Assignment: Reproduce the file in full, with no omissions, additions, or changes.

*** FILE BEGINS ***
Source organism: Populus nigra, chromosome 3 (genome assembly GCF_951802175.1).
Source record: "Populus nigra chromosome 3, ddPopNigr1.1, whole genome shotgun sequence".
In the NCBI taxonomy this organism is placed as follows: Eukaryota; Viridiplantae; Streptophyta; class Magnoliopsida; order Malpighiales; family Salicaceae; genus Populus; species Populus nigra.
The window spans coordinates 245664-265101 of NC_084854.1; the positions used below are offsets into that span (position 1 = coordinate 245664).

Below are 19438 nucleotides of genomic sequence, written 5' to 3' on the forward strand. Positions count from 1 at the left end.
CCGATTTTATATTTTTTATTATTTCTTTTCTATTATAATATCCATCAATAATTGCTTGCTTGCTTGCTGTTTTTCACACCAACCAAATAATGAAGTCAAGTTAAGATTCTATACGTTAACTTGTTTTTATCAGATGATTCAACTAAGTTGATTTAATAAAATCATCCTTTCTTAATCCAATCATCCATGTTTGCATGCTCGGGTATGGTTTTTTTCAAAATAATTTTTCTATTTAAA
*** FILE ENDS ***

Source organism: Populus nigra, chromosome 3 (genome assembly GCF_951802175.1).
Source record: "Populus nigra chromosome 3, ddPopNigr1.1, whole genome shotgun sequence".
In the NCBI taxonomy this organism is placed as follows: Eukaryota; Viridiplantae; Streptophyta; class Magnoliopsida; order Malpighiales; family Salicaceae; genus Populus; species Populus nigra.
The window spans coordinates 245664-265101 of NC_084854.1; the positions used below are offsets into that span (position 1 = coordinate 245664).

Below are 19438 nucleotides of genomic sequence, written 5' to 3' on the forward strand. Positions count from 1 at the left end.
CCGATTTTATATTTTTTATTATTTCTTTTCTATTATAATATCCATCAATAATTGCTTGCTTGCTTGCTGTTTTTCACACCAACCAAATAATGAAGTCAAGTTAAGATTCTATACGTTAACTTGTTTTTATCAGATGATTCAACTAAGTTGATTTAATAAAATCATCCTTTCTTAATCCAATCATCCATGTTTGCATGCTCGGGTATGGTTTTTTTCAAAATAATTTTTCTATTTAAA